McGrath LJ, Layton JB, Sahrmann JM, Dharnidharka VR, OʼNeil CA, Butler AM. Utilization of a booster dose of influenza vaccine among adults with end-stage renal disease in the United States. Poster presented at the 2020 36th ICPE International Virtual Conference on Pharmacoepidemiology & Therapeutic Risk Management; September 16, 2020.

BACKGROUND: Evidence suggests that neither the standard-dose nor high-dose influenza vaccines are effective among patients with end-stage renal disease (ESRD). A second, booster dose of standard-dose vaccine may provide better protection than a single dose, but it is unknown whether a booster dose is used in clinical practice.

OBJECTIVES: To compare baseline characteristics of patients with ESRD who receive one versus two doses of influenza vaccine in a given influenza season, overall and by influenza season.

METHODS: Patients with ESRD receiving hemodialysis were identified in the United States Renal Data System during each influenza season from 2010 to 2016. Patients were eligible for multiple seasons. Standard-dose vaccines of any type were identified between August 1 and the end of the influenza season, except for the season starting in 2016, where the data ended on December 31. Baseline demographics were assessed on the date of the first vaccination date. Healthcare utilization measures were assessed during the 30 days before the first vaccination date. We compared patient characteristics of one vs. two-dose recipients using a standardized mean difference (SMD).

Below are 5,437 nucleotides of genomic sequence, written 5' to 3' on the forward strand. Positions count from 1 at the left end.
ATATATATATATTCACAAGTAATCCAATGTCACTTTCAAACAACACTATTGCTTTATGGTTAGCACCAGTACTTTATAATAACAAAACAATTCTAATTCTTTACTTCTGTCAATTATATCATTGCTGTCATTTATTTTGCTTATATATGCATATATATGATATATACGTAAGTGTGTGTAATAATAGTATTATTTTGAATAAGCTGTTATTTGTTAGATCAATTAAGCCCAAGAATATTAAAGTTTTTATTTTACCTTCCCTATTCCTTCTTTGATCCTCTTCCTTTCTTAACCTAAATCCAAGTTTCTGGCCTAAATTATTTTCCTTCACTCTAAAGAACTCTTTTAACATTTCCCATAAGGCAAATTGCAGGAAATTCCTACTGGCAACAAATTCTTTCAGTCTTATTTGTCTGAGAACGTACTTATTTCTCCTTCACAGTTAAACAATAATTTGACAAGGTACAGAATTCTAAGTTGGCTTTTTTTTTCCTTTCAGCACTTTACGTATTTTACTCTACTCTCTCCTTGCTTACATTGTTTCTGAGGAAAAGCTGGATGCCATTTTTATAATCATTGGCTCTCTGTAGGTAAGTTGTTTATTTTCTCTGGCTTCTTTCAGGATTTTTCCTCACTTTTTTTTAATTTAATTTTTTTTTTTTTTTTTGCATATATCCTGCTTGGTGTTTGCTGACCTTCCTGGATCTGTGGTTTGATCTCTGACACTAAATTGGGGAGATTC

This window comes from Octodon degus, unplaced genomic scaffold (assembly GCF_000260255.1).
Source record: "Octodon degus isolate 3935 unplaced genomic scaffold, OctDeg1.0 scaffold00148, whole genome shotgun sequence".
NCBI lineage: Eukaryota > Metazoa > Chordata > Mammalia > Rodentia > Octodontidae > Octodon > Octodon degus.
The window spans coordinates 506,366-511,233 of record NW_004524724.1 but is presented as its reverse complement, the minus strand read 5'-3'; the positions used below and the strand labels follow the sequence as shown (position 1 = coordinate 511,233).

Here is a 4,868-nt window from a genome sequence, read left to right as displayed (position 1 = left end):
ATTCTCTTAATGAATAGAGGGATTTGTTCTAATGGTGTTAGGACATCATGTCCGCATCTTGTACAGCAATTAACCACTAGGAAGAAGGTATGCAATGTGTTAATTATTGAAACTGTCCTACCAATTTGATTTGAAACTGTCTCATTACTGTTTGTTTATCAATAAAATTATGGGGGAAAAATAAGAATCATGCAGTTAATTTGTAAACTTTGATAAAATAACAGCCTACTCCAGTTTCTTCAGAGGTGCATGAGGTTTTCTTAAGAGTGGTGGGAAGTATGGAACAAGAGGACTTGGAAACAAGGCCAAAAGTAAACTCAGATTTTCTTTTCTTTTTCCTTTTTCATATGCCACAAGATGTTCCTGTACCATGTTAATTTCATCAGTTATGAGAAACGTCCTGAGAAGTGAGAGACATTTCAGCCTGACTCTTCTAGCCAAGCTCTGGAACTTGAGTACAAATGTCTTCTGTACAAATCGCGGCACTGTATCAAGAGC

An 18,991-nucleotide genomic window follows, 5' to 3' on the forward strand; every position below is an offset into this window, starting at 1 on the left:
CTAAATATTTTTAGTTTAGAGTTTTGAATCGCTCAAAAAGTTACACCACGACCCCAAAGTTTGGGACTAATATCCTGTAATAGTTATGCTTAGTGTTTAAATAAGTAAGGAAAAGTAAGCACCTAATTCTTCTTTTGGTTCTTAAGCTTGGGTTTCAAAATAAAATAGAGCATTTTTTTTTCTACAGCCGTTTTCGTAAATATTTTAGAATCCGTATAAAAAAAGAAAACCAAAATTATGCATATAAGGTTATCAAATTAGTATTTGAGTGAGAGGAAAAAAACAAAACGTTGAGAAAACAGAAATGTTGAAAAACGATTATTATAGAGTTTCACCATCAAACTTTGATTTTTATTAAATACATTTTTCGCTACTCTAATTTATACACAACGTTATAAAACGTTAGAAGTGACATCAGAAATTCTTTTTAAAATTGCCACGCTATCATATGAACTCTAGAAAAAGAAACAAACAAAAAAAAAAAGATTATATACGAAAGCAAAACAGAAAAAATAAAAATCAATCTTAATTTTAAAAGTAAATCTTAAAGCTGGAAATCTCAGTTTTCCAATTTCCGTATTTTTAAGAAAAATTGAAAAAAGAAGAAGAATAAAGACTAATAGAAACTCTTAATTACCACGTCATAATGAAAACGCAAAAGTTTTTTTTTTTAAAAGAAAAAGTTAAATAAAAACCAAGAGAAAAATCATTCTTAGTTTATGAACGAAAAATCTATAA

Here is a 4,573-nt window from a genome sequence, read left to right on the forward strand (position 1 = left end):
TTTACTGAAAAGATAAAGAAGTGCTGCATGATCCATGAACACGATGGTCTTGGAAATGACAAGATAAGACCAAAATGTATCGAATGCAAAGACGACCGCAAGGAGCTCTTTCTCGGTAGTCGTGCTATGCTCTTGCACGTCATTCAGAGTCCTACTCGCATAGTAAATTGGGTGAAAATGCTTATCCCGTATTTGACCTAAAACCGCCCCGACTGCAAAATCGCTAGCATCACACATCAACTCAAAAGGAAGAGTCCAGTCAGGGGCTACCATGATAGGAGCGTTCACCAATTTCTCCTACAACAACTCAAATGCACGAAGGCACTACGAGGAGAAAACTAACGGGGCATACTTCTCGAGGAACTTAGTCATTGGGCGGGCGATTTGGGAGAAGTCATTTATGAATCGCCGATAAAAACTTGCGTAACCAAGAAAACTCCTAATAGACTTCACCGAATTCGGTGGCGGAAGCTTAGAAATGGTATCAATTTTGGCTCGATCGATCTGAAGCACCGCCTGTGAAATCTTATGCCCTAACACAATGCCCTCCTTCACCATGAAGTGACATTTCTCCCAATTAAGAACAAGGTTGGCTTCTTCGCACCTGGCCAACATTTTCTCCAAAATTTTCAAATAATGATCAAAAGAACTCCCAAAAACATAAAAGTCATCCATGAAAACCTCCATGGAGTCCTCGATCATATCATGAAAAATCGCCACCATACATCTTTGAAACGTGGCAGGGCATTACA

RESULTS: Of 1,076,535 influenza vaccine recipients, 2.2% received at least two doses of standard-dose vaccine during a single influenza season. This proportion was similar for all influenza seasons. There was little difference between patients with one and two doses with regards to demographics. However, two-dose recipients were more likely to be dual-eligible for Medicaid than one-dose recipients (64% versus 51%; SMD = 0.26). Similarly, two-dose recipients had a higher prevalence of skilled nursing facility stays in the 30 days prior to the vaccination date (10% versus 4%, SMD = 0.26). The pattern was similar for hospitalization days. Vaccination was administered more often in the outpatient setting than in the dialysis clinic, regardless of dose. Among two-dose recipients who received the first dose in the dialysis clinic, 85% received the second dose in an alternate setting.

CONCLUSIONS: A small proportion (~2%) of vaccinated patients received two doses in one influenza season. Some patients received the second dose in a different setting from the first, perhaps in part due to an inability to transfer medical history data across health care facilities resulting in inadvertent re-vaccination, or a true perceived need for a booster dose. Investigating the effectiveness of a two-dose vaccination strategy could be possible if differences in health care utilization can be addressed in the analysis.

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